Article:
Aside from the loan, ADB also provided $1 million in technical assistance (TA) to support output 2 and a $400,000 grant from the Gender and Development Cooperation Fund to support output 3 with emphasis on supporting midwives wanting to establish their own birthing clinics. The DBP was to relend the ADB loan at market interest rates through retail and wholesale windows. Wholesale relending, originally allocated about $9.15 million, was targeted at DBP’s accredited financial intermediaries, including microfinance institutions, rural and thrift banks, cooperatives, and nongovernment organizations. Retail lending for collateralized subprojects from $100,000 to $5 million was meant for LGUs, larger private ventures such as health maintenance organizations and foundations, and eligible small-scale sub-borrowers.

The project targeted 96 subprojects nationwide through (i) retail loans to 72 LGUs under output 1 and 4 private sector providers under output 2, and (ii) wholesale loans to DBP-accredited financial intermediaries for onlending to 20 small-scale providers under output 3. By loan closing, no LGU used the credit facility under output 1; 7 subloans, all for the construction and/or expansion of hospitals or medical arts buildings and equipment provision, were approved for a total of $25.6 million under output 2; and as none of the DBP’s accredited financial intermediaries borrowed from the project, the DBP provided retail loans to 4 small-scale providers, all in Mindanao, under output 3.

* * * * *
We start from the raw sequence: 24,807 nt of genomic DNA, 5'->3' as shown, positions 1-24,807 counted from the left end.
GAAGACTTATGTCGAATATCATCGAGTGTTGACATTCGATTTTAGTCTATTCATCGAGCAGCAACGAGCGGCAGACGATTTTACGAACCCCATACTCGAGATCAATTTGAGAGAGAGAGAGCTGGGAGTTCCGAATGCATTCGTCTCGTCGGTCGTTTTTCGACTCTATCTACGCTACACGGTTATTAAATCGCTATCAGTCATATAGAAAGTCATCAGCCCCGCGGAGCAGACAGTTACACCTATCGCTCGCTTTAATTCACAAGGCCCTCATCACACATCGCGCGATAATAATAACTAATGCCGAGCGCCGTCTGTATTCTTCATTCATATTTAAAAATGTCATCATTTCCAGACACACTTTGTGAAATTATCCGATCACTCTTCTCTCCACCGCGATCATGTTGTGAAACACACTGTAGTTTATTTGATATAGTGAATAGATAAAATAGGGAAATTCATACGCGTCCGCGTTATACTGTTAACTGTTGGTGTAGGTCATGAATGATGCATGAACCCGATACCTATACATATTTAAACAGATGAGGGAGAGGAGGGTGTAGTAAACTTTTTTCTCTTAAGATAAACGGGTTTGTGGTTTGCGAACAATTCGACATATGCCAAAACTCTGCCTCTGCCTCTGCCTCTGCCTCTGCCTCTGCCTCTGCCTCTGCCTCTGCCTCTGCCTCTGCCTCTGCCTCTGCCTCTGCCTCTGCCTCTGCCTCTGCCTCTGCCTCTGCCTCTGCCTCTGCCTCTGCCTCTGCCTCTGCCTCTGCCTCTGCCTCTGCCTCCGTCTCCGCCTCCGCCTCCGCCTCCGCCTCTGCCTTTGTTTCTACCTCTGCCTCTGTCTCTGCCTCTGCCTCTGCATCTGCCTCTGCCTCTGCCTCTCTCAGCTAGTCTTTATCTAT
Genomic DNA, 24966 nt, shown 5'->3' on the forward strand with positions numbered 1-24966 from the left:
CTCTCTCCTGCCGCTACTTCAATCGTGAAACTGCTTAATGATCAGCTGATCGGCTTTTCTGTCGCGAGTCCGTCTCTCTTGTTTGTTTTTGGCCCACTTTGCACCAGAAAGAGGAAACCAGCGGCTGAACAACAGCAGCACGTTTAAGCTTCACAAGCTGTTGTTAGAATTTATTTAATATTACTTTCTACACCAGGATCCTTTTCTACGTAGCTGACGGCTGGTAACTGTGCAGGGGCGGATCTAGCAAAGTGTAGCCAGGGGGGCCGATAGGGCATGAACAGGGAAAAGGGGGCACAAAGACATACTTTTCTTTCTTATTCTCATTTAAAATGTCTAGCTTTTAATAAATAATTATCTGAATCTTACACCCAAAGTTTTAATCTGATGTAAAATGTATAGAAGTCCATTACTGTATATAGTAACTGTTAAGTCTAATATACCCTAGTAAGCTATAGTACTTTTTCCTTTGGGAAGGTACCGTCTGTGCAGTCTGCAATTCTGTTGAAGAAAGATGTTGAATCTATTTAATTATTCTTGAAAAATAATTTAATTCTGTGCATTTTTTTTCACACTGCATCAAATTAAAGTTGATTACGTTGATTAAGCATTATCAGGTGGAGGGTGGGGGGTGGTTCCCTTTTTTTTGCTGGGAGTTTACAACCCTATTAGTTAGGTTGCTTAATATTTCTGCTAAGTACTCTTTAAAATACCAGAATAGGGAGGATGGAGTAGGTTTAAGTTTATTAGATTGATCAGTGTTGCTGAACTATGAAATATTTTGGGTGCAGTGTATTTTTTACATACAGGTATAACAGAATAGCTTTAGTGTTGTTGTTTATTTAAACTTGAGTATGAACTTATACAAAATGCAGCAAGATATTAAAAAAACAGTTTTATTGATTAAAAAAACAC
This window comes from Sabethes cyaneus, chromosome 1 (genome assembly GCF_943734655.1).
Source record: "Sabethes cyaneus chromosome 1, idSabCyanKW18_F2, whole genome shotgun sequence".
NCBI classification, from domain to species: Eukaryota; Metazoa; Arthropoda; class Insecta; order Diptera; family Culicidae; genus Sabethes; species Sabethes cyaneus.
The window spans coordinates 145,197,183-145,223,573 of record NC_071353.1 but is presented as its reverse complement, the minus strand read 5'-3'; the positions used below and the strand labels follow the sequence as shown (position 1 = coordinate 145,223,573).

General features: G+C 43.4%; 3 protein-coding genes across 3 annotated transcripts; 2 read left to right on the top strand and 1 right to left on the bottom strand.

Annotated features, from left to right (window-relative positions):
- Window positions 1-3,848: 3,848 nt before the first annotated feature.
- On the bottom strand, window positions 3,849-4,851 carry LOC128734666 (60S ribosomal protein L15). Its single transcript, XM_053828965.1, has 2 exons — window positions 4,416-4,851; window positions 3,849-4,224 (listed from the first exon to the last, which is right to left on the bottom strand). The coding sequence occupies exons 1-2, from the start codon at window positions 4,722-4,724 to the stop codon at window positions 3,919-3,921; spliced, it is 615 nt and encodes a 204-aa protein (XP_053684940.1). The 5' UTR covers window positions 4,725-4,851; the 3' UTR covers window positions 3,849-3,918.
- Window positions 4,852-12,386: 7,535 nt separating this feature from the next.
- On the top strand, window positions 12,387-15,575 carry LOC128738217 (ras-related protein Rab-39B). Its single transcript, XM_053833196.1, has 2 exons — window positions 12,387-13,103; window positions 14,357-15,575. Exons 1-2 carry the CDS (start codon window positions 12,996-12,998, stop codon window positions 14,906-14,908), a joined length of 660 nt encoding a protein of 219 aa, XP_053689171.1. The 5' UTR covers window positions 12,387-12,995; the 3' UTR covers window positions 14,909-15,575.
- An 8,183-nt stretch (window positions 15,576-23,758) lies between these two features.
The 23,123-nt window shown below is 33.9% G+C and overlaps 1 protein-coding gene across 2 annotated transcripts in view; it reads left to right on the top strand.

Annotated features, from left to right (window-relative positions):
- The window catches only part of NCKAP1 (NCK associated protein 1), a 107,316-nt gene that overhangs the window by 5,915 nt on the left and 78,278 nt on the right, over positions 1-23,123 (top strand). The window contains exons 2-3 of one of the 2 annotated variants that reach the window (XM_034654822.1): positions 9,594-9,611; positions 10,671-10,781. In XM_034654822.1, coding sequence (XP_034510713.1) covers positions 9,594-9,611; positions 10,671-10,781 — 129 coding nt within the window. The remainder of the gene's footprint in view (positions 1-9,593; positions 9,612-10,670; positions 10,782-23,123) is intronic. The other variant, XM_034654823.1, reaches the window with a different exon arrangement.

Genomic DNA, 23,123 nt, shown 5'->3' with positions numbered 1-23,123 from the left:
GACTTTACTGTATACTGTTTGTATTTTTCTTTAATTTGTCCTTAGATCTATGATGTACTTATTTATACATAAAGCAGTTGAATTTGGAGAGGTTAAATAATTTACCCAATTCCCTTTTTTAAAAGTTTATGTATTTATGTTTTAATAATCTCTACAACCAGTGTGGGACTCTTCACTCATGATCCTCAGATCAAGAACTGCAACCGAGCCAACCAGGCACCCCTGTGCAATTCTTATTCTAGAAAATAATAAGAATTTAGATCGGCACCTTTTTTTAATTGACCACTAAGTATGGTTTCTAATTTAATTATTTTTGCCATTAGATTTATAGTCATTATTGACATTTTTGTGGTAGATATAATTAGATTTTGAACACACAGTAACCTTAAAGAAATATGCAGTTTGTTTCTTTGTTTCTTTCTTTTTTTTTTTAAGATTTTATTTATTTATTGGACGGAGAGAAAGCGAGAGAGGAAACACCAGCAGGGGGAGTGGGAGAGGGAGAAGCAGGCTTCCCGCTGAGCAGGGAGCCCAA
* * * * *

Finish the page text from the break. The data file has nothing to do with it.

Significant design deficiencies and unforeseen changes in the lending environment seriously affected the delivery of output targets. The project consequently only partially achieved its intended outcome. Data collected from the project hospitals indicated a rise in the number of in- and out-patients. Clearly, overall supply improved; but whether these investments specifically benefitted the poor cannot be established. Sex- and age-disaggregated data were also not available to facilitate a reliable assessment of the benefits provided by the project to women and children.

ADB’s Southeast Asia Department rated the project less than successful. The DBP was the executing agency. The Philippines Health Insurance Corporation and the Department of Health’s Bureau of International Health Cooperation were the implementing agencies for the TA.

Project Information
Project Name: 
PHILIPPINES: Credit for Better Health Care Project
Report Date: 
June, 2017
Main Sector: 
Project Number: 
Technical Assistance
Report Rating: 
Less than successful